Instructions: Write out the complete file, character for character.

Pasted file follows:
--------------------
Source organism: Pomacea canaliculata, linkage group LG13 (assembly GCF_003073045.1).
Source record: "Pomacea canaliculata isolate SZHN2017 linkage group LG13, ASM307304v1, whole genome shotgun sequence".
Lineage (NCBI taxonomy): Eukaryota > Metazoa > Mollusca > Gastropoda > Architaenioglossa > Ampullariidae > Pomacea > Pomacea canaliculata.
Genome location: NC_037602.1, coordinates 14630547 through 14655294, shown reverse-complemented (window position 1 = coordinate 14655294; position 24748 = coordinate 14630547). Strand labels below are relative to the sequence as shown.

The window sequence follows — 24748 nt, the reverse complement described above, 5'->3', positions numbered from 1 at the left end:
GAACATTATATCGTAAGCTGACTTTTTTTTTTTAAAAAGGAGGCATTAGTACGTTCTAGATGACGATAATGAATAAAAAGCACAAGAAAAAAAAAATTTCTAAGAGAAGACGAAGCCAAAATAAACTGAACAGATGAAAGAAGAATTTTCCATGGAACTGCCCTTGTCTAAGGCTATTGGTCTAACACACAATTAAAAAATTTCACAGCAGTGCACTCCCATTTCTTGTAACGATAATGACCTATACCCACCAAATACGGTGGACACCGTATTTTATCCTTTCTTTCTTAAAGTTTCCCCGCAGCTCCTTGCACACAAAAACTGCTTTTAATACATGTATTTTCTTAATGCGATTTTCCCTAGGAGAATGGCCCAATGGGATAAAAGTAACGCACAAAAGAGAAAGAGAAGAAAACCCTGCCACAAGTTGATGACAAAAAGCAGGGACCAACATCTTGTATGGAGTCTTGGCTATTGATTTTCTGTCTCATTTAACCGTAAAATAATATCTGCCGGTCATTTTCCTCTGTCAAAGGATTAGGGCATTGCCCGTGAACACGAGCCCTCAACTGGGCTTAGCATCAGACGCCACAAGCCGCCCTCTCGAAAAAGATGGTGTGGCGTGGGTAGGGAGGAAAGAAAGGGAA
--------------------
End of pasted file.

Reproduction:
Source organism: Pomacea canaliculata, linkage group LG13 (assembly GCF_003073045.1).
Source record: "Pomacea canaliculata isolate SZHN2017 linkage group LG13, ASM307304v1, whole genome shotgun sequence".
Lineage (NCBI taxonomy): Eukaryota > Metazoa > Mollusca > Gastropoda > Architaenioglossa > Ampullariidae > Pomacea > Pomacea canaliculata.
Genome location: NC_037602.1, coordinates 14630547 through 14655294, shown reverse-complemented (window position 1 = coordinate 14655294; position 24748 = coordinate 14630547). Strand labels below are relative to the sequence as shown.

The window sequence follows — 24748 nt, the reverse complement described above, 5'->3', positions numbered from 1 at the left end:
GAACATTATATCGTAAGCTGACTTTTTTTTTTTAAAAAGGAGGCATTAGTACGTTCTAGATGACGATAATGAATAAAAAGCACAAGAAAAAAAAAATTTCTAAGAGAAGACGAAGCCAAAATAAACTGAACAGATGAAAGAAGAATTTTCCATGGAACTGCCCTTGTCTAAGGCTATTGGTCTAACACACAATTAAAAAATTTCACAGCAGTGCACTCCCATTTCTTGTAACGATAATGACCTATACCCACCAAATACGGTGGACACCGTATTTTATCCTTTCTTTCTTAAAGTTTCCCCGCAGCTCCTTGCACACAAAAACTGCTTTTAATACATGTATTTTCTTAATGCGATTTTCCCTAGGAGAATGGCCCAATGGGATAAAAGTAACGCACAAAAGAGAAAGAGAAGAAAACCCTGCCACAAGTTGATGACAAAAAGCAGGGACCAACATCTTGTATGGAGTCTTGGCTATTGATTTTCTGTCTCATTTAACCGTAAAATAATATCTGCCGGTCATTTTCCTCTGTCAAAGGATTAGGGCATTGCCCGTGAACACGAGCCCTCAACTGGGCTTAGCATCAGACGCCACAAGCCGCCCTCTCGAAAAAGATGGTGTGGCGTGGGTAGGGAGGAAAGAAAGGGAA